Shoddy audits contributed to mortgage firm's collapse

by Calida Smylie16 Jun 2014
An auditor at collapsed mortgage financing firm Banksia Financial Group has been banned from practicing for five years.

Australian Securities and Investments Commission has accepted an enforceable undertaking from Warren John Sinnott of Kennington, Victoria, that he will not practise as a registered auditor until 11 June 2019, as part of an ongoing investigation into Banksia’s collapse.

Sinnott was the lead auditor responsible for the audits of companies in the Banksia group – which included Banksia Mortgages, debenture issuer Banksia Securities, Cherry Fund and BFG Management – for the financial years 2009 to 2012.

ASIC found Sinnott failed to carry out the proper duties of an auditor. In particular, ASIC discovered he did not conduct the audits in accordance with the Australian Auditing Standards, as required under the Corporations Act.

Banksia formerly encouraged commercial, industrial and rural property loan submissions from brokers up to the value of $10 million, funding its lending portfolio through a mortgage fund for investors.

As at October 2012, Banksia had raised approximately $663 million from 15,622 investors. But on 25 October 2012, receivers were appointed to recover funds in a shock insolvency.

The lender had marketed itself as a niche funder without 'big organisation' processes, promising customers and brokers they were "dealing with a quality lender who is able to handle significant loan size and volume".

After investigating each audit, ASIC formed the view that Sinnott failed to perform sufficient audits on loan receivables, and obtain sufficient audit evidence to reduce the risk of material misstatement of loan receivables to an acceptably low level.
He did not display an appropriate level of professional scepticism when auditing loans receivable, or remain alert through the audits that the risk of the potential impairment of loan receivables may cast doubt over Banksia Group's ability to continue as a going concern, ASIC said.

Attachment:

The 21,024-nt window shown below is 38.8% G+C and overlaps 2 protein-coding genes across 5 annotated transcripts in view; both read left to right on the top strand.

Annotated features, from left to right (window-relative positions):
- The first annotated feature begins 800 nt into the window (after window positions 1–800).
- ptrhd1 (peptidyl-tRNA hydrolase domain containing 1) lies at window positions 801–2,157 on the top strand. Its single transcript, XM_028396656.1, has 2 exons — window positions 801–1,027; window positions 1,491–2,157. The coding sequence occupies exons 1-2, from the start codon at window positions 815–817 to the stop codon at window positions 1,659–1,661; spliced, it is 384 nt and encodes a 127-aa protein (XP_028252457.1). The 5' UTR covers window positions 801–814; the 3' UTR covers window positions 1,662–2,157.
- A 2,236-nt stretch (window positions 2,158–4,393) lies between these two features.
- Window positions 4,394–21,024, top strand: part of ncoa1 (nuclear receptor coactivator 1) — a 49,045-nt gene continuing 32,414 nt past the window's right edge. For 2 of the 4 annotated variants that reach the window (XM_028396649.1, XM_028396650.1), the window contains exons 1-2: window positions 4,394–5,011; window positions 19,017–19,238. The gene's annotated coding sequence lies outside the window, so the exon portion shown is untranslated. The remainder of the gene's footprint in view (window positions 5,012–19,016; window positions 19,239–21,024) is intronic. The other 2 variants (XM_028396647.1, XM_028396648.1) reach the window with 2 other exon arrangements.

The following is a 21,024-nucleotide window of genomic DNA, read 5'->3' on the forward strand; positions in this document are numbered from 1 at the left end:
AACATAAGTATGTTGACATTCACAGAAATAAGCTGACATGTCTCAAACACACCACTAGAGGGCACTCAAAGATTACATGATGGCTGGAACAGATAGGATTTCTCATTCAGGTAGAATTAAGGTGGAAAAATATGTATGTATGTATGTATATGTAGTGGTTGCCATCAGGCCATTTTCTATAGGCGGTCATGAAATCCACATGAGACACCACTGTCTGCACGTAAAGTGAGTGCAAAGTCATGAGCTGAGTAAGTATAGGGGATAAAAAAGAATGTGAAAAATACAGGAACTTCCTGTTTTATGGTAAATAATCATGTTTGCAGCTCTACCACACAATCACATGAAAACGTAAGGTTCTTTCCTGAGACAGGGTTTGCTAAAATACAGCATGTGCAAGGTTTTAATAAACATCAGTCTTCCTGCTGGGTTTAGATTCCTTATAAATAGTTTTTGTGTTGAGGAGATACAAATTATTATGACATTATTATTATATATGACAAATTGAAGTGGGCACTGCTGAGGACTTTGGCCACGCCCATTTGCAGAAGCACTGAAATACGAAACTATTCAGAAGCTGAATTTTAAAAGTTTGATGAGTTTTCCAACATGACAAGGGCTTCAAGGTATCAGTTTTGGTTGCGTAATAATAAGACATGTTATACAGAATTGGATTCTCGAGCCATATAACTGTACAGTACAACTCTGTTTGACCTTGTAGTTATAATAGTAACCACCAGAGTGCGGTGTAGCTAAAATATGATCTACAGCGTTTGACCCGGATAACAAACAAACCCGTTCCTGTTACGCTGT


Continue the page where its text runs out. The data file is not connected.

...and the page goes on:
Among other things, Sinnott has agreed to do 10 hours of continuing professional development on audit methodology each year during the suspension period.
“Auditors are important gatekeepers who are relied upon to provide assurance and market confidence in the quality of financial reports. Auditors who fail to adequately perform their duties will be held to account,” ASIC commissioner John Price said.
ASIC's investigation into the collapse of Banksia is continuing.
Banksia Mortgages had its financial services licence cancelled by ASIC in April.


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  • by SIDBROKER 16/06/2014 9:22:31 AM

    Here we go again. ASIC flexing its muscles over a small fry. We don`t need ASIC. They don`t take on the big end of town just the small people. Sure this fellow was at fault but seriously is this the best ASIC can do.

  • by Tony Ramage 16/06/2014 10:22:33 AM

    Rephrase the heading - Shoddey Audits contributed to LENDERS collapse or maybe Shoddey Audits contribute to BANKS collapse; either would be more appropiate

  • by Denise Brailey BFCSA (Inc) 16/06/2014 1:38:37 PM

    ASIC Commissioner told me face to face in Feb 2013: "Banksia Mortgages safe - nothing wrong with that one." In answer to my question "what about Banksia Mortgages being a Ponzi?" Broker News also reports sold off to European company. Now ASIC blame the auditor. Its about time ASIC blames itself for regulatory incompetence. Audits were checked according to the commish in 2012. The public have been mistreated with poor information from the regulator for too long and ASIC then tarnishes the industry as a whole. Meanwhile, consumers pay the highest price for this folly.